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Saga prefecture in the Northwest of Kyushu Island is famous for its beautiful nature. We introduce four cities and their attractions that appear in the popular Anime “Zombie Land Saga”.
In the Anime “Zombie Land Saga” the student Minamoto Sakura is on her way to a pop group audition, when she is killed in a car accident. Ten years later she and six other girls return from the dead as Zombies and form the pop group “Franchouchou” To save Saga prefecture, the girls must put all their energy into the band.
The city is famous for its historic castle, which is nowadays a museum. The exhibitions held there focus on Saga at the end of the Tokugawa shogunate (1853 – 1867) and during the Meiji restauration (1868). Here, you can learn about science, technologies and important personalities of feudal Saga. In the Anime, this is the place where the idol group “Franchouchou” present their crazy “zombie rap”.
Statue of Daimyo Nabeshima Naomasa
At the northern side of the castle you will come across a statue of the last Daimyo of Saga, Nabeshima Naomasa, which also appears in the anime.
Jofuku Long Life Center
Another attraction of the city is the Jofuku Long Life center. Rumor has it that about 2,200 years ago a scholar named Jofuku began to search for a magic cure to achieve eternal youth and immortality. In Jofuku Long Life Center you can find out more about the legend and the secret of a healthy and long life. 500 different kinds of healing plants are cultivated in the nearby Botanical Garden.
At the communitycenter mutsugorō hiroba(“Plaza 656”), which also appears in the anime, concerts and other events take place every Thursday. If there is nothing scheduled, the center is open for everyone to sit down and relax.
This museum was built in 1908 and used to be the office of a local coal mining company. Nowadays it is an important cultural asset of the city, but not open to the public at the moment. Nevertheless you can enjoy the old-fashioned atmosphere of the building, which is the model for Franchouchou’s residence in the anime, from the outside.
The Hometown Hall Arpino houses a tourist information center and offers a variety of events and a wide choice of typical Japanese souvenirs. Furthermore, you can rent bicycles here and therefore easily explore the region.
Nishino beach and Karatsu Castle
Listen to the sound of the waves at Nishino Beach, a place ideal for a family trip. Showers can be used for free. From the beach, you have a nice view of Karatsu Castle, which was built in 1608 by feudal lord Terasawa Shimanokami Hirotaka. It goes also by the name “Dancing crane”, because – together with the Matsubara district that stretches to the East and West - it looks like a bird which is spreading its wings.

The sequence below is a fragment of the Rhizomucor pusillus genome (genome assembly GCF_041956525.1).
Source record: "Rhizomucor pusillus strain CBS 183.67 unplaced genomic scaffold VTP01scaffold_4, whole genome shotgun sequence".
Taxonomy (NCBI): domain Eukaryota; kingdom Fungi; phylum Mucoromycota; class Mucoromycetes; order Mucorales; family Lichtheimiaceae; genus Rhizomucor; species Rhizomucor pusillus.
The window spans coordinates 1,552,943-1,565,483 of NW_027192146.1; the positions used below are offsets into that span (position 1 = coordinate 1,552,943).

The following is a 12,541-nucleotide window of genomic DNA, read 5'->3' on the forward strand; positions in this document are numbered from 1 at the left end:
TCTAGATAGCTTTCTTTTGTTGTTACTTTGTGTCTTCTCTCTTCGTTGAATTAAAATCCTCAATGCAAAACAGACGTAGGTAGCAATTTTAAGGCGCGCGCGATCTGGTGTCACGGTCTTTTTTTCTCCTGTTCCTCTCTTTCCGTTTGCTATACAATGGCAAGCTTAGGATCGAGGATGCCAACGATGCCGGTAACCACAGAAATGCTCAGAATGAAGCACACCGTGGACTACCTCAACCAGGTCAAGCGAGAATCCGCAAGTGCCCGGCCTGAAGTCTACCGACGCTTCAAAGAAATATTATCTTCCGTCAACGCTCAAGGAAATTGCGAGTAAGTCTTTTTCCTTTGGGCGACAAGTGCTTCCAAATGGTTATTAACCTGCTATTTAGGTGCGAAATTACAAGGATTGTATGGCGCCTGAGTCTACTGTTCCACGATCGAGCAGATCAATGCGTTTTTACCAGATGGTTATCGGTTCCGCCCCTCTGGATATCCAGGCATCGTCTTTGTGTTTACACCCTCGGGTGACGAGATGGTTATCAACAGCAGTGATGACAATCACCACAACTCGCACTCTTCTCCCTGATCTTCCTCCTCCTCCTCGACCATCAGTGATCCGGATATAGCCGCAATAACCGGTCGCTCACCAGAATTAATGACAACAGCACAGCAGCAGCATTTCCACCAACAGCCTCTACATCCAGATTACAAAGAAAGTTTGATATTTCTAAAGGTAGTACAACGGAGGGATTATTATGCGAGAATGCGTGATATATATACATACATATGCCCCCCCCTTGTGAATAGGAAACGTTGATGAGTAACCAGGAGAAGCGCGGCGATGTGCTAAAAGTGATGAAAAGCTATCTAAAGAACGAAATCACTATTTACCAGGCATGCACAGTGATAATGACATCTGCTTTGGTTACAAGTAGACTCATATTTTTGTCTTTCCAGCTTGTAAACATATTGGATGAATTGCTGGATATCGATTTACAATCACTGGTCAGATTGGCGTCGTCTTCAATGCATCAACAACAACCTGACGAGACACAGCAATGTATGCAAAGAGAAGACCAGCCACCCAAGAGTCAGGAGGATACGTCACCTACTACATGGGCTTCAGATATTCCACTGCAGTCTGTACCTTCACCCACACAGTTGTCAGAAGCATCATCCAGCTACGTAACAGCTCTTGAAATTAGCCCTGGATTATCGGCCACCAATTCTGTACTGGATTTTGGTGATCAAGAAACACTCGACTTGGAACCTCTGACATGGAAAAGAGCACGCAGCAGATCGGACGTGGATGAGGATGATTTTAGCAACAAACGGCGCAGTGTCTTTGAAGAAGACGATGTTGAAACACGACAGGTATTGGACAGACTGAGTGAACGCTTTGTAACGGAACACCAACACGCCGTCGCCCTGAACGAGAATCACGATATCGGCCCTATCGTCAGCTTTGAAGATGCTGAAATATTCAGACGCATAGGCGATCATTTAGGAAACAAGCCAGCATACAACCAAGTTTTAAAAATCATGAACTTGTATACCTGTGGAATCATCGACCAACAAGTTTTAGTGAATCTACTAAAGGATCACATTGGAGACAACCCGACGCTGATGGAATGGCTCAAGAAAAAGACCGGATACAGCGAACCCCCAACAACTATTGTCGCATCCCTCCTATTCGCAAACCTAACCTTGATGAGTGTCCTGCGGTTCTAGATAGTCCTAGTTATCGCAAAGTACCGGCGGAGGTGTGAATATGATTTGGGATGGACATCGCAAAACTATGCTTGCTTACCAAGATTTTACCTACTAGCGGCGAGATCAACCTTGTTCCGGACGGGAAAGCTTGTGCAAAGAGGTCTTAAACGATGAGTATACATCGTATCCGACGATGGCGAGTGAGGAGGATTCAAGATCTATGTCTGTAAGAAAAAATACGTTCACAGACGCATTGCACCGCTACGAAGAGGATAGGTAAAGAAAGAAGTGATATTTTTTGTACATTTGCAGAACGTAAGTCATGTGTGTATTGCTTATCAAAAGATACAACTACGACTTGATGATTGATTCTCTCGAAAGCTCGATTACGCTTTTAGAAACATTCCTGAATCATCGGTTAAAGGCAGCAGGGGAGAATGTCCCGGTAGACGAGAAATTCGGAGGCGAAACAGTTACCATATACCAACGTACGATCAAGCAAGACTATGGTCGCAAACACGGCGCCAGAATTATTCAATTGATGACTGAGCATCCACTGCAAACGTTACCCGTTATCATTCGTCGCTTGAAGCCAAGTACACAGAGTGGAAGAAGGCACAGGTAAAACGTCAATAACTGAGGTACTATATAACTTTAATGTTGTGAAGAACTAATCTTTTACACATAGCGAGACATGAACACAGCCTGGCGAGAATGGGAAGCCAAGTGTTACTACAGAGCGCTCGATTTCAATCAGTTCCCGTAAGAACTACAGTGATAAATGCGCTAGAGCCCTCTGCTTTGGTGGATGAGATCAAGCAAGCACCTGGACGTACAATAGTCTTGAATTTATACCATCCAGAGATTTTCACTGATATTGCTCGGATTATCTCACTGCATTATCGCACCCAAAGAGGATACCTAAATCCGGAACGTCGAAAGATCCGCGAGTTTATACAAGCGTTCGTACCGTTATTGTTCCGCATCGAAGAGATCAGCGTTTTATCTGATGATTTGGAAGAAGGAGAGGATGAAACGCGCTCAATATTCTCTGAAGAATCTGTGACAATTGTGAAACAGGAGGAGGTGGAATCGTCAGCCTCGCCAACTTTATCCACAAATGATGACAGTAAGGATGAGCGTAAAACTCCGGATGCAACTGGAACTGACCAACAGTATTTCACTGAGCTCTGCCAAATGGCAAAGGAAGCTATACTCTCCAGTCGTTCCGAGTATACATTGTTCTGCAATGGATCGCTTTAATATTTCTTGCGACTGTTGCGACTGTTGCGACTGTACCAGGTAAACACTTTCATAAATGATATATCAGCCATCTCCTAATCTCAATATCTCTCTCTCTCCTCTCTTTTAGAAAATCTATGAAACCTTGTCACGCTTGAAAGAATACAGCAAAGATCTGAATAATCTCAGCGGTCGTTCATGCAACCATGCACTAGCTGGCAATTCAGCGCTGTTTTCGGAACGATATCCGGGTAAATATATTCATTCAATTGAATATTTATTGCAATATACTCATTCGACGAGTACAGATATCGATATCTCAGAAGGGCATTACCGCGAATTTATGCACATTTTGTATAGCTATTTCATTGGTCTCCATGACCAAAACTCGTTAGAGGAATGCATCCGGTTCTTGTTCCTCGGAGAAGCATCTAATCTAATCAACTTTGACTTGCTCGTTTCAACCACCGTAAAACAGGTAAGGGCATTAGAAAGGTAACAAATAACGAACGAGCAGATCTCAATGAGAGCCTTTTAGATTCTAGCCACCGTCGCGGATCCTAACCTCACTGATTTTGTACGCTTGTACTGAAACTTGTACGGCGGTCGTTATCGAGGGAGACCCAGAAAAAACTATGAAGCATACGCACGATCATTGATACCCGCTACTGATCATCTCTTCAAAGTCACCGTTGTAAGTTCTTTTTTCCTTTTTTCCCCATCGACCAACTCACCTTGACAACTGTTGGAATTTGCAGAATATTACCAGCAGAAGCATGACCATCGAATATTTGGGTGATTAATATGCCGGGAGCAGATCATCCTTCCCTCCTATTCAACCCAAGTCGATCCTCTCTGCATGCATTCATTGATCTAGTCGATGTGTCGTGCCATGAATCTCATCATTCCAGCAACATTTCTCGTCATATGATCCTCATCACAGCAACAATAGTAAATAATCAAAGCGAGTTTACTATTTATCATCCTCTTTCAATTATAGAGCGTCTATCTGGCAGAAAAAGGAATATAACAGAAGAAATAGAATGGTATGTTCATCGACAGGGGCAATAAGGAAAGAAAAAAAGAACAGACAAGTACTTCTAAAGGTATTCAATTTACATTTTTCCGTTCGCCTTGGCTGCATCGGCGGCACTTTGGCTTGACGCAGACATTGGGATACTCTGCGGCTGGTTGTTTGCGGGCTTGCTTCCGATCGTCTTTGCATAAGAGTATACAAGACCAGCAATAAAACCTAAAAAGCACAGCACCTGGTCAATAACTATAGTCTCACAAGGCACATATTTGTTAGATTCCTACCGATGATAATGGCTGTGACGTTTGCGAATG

284 m above ocean level, Kagami Mountain is a spectacular viewpoint. From here you can see the city area and Karatsu Bay, as well as Matsubara. Just be cautious when driving up the many curves by car!
Siebold no Yu
This thermal bathhouse is a nice place to stay for a while. The building is a replica of the historic original of the Taishō era (1912-1926). The spring water is of excellent quality. You can take a break in the resting area or take a stroll down the public gallery. There is free admission every year on April 1st.
How about a delicious strawberry parfait in Café Moca after taking a bath? Because it is just a five-minute-walk away from the Ureshino Onsen Bus center, it is easy to reach. The menu offers only the freshest fruits of the season.
If you prefer to eat typically Japanese desserts, Fūgestu Jō (House of Wind and Moon) is just the place for you. Here you can enjoy a great variety of traditional sweets like daichaju (a local speciality) or Matcha Castella Roll.
Kasuien Hotel and Onsen
Visitors are invited to take a bath in the hot springs complex, which includes big indoor pool and generous outdoor area. Here, you can even enjoy your bath under the open sky. The connected restaurant serves local delicacies like Saga beef.
The Kashima Gatalympics take place in the bay of Ariake every year during low tide. “Gata” derives from the Japanese word higata(mudflat). This is a sort of mud championship with unusual disciplines like gata ski, where participants have to slide over the mud on thin boards. As at the real Olympics the motto here is “Taking part is everything!” - all that matters is that you return from the games covered in mud and with a smile on your face.
If you are in Kashima, the Yūtoku Inari Shrine is a must-see. Three million people come here every year to pray for their good fortune. The magnificent main hall is especially enchanting, as it seems to melt with the changing panoramic view of the seasons in perfect harmony.
Not far from the venue of the Gatalympics you can experience a fascinating view: The Ōuo Shrine with its fire-red torii standing in the water of Ariake Bay is a popular sight-seeing spot. Normally the torii are half covered in water, but during low tide you can take a walk underneath. When planning your trip, you should keep in mind that access is limited in mid-April and October.
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